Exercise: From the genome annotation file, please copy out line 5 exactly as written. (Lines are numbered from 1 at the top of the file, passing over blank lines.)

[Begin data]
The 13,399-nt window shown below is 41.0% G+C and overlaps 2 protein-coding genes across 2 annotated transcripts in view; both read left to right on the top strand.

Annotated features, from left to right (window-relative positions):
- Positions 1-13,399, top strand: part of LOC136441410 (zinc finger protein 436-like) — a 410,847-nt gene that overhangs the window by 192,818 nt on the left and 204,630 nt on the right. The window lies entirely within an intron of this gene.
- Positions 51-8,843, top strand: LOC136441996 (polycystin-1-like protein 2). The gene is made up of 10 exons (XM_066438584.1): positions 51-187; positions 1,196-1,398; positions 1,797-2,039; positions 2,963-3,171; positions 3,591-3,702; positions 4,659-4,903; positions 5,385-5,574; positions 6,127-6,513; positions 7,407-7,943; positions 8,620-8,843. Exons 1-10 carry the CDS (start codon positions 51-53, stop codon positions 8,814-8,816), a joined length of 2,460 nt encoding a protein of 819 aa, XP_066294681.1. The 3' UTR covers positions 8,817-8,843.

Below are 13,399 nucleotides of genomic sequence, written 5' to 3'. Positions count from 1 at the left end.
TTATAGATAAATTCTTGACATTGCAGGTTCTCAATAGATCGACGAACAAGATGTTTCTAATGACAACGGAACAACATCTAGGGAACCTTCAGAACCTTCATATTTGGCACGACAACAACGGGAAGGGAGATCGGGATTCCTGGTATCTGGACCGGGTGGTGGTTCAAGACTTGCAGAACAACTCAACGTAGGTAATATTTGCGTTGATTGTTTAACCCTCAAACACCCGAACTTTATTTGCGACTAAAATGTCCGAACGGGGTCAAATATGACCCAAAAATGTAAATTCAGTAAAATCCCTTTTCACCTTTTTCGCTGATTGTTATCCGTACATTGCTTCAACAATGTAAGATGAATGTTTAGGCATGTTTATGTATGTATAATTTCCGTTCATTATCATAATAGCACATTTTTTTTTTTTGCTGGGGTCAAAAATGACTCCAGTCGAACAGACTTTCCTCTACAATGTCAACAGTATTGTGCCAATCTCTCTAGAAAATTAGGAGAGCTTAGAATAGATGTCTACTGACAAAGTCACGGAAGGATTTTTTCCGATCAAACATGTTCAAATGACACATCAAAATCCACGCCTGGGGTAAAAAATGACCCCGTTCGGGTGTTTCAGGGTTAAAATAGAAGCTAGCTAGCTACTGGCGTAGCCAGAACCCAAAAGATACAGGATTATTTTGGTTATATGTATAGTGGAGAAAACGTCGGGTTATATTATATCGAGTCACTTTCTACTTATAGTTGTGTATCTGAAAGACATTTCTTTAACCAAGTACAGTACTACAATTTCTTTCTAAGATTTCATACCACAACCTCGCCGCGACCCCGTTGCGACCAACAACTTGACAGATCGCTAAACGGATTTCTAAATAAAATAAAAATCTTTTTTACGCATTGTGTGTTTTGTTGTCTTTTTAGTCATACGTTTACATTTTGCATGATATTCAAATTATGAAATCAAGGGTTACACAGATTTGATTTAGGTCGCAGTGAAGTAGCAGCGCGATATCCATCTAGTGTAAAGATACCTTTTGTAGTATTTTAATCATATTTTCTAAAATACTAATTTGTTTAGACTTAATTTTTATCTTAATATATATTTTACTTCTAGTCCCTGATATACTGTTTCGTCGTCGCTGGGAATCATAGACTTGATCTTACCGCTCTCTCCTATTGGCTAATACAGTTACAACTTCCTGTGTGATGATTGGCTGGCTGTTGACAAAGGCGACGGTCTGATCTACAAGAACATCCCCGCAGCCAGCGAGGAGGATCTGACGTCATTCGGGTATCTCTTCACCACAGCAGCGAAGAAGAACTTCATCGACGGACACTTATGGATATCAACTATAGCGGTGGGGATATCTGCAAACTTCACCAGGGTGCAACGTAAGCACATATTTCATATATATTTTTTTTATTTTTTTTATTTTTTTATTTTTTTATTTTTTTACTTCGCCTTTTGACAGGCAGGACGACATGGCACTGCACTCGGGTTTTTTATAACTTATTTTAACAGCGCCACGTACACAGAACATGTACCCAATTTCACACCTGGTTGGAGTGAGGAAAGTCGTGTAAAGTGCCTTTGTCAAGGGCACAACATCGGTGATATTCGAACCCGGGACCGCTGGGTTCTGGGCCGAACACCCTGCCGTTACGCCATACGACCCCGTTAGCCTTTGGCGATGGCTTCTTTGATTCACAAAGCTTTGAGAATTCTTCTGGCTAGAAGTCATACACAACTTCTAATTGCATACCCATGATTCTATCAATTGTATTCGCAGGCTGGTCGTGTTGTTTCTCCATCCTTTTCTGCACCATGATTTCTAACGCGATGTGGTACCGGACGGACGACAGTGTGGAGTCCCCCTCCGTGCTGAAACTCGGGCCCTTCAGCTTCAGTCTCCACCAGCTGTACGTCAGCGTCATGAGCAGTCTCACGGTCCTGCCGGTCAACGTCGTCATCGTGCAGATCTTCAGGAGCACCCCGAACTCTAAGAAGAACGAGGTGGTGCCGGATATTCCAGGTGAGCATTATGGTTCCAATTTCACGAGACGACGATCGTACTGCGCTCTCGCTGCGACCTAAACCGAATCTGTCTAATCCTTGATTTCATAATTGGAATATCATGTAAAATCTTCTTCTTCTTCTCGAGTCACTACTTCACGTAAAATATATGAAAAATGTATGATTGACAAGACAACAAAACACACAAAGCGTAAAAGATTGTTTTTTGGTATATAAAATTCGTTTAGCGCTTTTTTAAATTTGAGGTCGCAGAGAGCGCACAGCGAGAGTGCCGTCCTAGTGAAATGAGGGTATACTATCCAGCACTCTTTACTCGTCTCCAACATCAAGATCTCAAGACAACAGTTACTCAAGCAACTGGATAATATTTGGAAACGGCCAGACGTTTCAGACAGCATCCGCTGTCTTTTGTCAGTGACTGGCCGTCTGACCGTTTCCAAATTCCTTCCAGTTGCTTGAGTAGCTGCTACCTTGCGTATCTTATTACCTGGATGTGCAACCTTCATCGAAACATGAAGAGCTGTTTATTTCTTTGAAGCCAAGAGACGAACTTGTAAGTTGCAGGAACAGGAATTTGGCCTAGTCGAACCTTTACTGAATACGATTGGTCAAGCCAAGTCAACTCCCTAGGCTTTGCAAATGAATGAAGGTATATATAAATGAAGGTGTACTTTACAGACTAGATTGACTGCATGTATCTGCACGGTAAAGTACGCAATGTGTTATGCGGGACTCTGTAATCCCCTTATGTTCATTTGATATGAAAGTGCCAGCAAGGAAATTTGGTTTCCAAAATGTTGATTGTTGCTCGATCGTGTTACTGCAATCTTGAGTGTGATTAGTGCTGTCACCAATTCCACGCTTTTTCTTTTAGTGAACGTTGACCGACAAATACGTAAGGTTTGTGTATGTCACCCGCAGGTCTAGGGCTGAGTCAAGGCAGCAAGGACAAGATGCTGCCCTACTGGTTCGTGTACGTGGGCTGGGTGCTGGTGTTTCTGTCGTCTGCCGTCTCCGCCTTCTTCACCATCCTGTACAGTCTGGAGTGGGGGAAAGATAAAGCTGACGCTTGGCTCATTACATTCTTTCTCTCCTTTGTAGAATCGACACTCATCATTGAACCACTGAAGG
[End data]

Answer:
Below are 13,399 nucleotides of genomic sequence, written 5' to 3'. Positions count from 1 at the left end.